Falun Gong members protest on Melbourne’s streets

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“End Communism in China, save humanism” and “Stop persecution Falun Gong”, read the slogans on banners held by almost 100 Falun Gong members who were protesting on Princes Bridge near Flinders Street station in Melbourne to commemorate the 20th anniversary of the “Zhongnanhai Incident”.

Falun Gong practitioners protesting against the Chinese government. Photo:Nancy Ta

In April 1999, 10,000 Falun Gong practitioners went to Beijing’s Zhongnanhai gardens to stage a peaceful appeal to stop defamatory coverage about the group in the state media. Falun Gong a Chinese religious spiritual practice that combines meditation and qigong exercises. 

The local government at first supported the group, but their relationship changed and then the government refused to protect Falun Gong, calling them an “evil cult”. Soon afterwards, a ban of Falun Gong was announced nationwide, claiming the movement was a social disturbance.

Since then, the propaganda war between Falun Gong and the Chinese Communist Party has never ended.

The practitioners holding the banners on Flinders St. Photo: Nancy Ta

From East to West, Falun Gong members are not only Chinese, but also include Australian and some other nationalities such as Vietnamese and Taiwanese.

The protest is called “wall of courage”, and in Melbourne it happened from 2pm to 5pm on ANZAC day, followed by a candle light vigil from 6.30pm to 8.30pm in City Square.

They divided into three groups near Flinders Street station. Some practiced Falun Gong, some told passersby about how the Chinese government deceived its citizens, some tried to collect signatures on a petition.

Few had time to stop and listen to the explanation, and some Chinese people were angered by the appearance of the group, who were wearing yellow uniforms with the slogan “Falun Dafa is good”.

Tianqing, an international student from China, said she felt little sympathy for the protestors.

“They are just trying to spread the stupid rumour about organ harvesting and persecutions against Chinese government,” she said.

“They are a heresy and Chinese government banned all kinds of heresy, not only them. They are banned because they united to make an anti-government organisation for propaganda.”

Alin Lee, 60, came to Australia two years ago from Beijing, seeking Australian’s protection from Chinese government under a refugee visa. She is now working as a cleaner in Melbourne.

Lee left behind her family in China to seek for Australia’s protection. Photo: Nancy Ta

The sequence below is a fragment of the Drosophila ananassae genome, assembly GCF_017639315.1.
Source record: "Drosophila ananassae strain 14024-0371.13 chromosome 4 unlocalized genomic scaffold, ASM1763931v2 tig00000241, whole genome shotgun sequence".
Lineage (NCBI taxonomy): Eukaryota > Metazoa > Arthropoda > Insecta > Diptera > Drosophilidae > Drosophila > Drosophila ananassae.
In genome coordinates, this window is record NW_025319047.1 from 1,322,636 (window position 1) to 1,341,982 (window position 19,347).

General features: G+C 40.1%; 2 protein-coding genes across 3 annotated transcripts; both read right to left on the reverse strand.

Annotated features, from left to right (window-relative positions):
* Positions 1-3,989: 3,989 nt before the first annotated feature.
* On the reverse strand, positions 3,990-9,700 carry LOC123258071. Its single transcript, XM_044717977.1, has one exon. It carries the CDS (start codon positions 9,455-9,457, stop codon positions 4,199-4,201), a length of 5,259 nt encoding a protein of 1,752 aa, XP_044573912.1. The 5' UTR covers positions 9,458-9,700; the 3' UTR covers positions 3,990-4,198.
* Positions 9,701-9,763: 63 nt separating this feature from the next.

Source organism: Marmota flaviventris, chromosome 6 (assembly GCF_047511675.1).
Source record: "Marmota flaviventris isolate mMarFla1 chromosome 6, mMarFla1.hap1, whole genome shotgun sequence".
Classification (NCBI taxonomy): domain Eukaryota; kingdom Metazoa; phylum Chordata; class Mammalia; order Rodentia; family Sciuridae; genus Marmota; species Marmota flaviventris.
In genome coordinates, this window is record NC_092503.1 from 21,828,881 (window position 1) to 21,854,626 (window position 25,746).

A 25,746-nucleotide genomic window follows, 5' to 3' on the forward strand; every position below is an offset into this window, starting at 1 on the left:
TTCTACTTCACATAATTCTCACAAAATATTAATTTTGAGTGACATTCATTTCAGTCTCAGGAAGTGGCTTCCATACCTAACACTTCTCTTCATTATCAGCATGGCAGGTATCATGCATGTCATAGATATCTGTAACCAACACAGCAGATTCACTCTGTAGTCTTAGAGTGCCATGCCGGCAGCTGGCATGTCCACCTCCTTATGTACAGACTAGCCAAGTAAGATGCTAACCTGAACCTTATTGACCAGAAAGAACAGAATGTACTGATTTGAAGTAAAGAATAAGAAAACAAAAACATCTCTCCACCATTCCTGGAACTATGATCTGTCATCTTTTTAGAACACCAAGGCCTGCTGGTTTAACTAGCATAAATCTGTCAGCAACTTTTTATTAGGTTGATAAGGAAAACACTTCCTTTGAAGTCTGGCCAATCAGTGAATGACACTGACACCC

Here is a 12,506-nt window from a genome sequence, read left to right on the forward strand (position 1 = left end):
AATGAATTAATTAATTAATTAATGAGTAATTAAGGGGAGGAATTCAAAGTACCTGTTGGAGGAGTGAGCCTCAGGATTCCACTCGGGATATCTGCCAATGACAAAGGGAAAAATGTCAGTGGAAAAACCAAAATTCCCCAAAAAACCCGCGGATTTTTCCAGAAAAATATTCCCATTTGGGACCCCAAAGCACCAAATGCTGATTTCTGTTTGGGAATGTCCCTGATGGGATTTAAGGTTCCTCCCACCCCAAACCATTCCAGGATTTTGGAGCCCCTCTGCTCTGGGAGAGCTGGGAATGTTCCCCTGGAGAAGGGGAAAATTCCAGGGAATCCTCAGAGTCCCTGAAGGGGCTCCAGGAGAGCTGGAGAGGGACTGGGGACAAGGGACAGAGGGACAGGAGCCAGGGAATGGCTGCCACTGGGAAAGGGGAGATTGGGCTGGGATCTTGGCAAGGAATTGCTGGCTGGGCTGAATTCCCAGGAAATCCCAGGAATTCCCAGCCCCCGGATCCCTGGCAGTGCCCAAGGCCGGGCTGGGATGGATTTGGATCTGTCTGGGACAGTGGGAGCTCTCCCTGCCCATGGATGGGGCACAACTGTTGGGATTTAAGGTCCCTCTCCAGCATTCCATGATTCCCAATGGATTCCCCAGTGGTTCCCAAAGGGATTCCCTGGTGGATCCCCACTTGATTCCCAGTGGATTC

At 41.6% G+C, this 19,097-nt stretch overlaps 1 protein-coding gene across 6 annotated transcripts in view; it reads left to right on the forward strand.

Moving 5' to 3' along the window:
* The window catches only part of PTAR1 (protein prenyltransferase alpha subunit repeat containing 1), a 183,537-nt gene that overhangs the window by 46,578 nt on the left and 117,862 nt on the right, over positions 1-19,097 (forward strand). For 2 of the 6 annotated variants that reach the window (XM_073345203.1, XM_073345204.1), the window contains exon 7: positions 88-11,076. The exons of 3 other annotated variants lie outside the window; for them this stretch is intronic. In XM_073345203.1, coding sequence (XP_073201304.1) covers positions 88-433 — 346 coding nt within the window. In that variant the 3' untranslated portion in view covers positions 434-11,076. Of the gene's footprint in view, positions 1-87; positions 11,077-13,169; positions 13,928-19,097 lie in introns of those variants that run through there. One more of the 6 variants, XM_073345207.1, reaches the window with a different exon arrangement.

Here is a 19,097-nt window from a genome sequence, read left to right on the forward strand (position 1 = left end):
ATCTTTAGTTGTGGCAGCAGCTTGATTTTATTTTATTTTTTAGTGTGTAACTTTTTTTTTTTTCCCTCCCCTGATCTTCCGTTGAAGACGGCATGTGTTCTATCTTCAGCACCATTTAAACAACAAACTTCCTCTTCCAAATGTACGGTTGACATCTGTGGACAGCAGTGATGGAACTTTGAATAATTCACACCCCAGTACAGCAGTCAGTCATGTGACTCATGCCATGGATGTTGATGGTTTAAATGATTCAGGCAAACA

Lee says she was invited to “drink tea” by the police in China, which means she was forced to renounce the practice by signing a guarantee document. All of the phone conversations of her family were taped to prevent them from practicing the movement.

“I’ve been followed and harassed by the police since I sued former dictator, Jiang Zemin, for persecuting Falun Gong members,” she said.

Lee has been practicing Falun Dafa since 1997, together with her mum, uncle and older sister. After China banned the practice, Lee’s mum and uncle stopped because they were afraid of punishment. But her older sister kept practicing, which led to her death later, Lee said.

“My older sister believed in the benefits brought by Falun Gong so she kept practicing. Until one day, she was jailed and persecuted very badly until dead by the Chinese government,” Lee said.

“However, I didn’t stop because I don’t want to give up my belief and I believe in justice.”

Falun Gong’s practitioners in China are said to be persecuted. Photo: Nancy Ta

Daniel Cameroon, a 30-year-old Australian from Brisbane, has been practicing Falun Gong since he was 15, saying the practice has improvement his low blood pressure, while his mum and sister, who do not practice, are still experiencing health problems.

“When I’m able to treat medical, personal interests more lively and add accordingly three of the principles ‘Truthfulness, compassion and forbearance’ in my daily life, and then I do the meditation. They’re all very compliment to each other. I found that I had a lot more peace by doing so,” Cameroon said.

Daniel Cameroon has been practicing the movement for 14 years. Photo: Nancy Ta

Cameroon says he supported Falun Gong because of human rights.

“They haven’t got the voice in China and they got persecuted. Here, we have that freedom to do so. We should look after each other, doesn’t matter who the person is, whether the same race, same country, we should all care for each other,” he said.

The president of the Falun Dafa Association of Australia’s Victoria Branch, Fan Huiqiang, says, through these street campaigns, Falun Gong’s practitioners hope to collect signatures on a petition that calls on the Australian Parliament to put pressure on the Chinese government.

“The signatures will be sent to the Supreme Court in China to stop persecuting practitioners,” he said.

Fan Huiqiang, the president of Falun Dafa Association of Victoria branch. Photo: Nancy Ta

“We hope the Australian Government can stand up to China to tell them to investigate the organ harvesting of Falun Gong’s practitioners.”

On May 11, Falun Gong members are going to hold a celebration for World Falun Dafa Day 2019.

 

 

 

 

 

 

 

 

 

 

 

 

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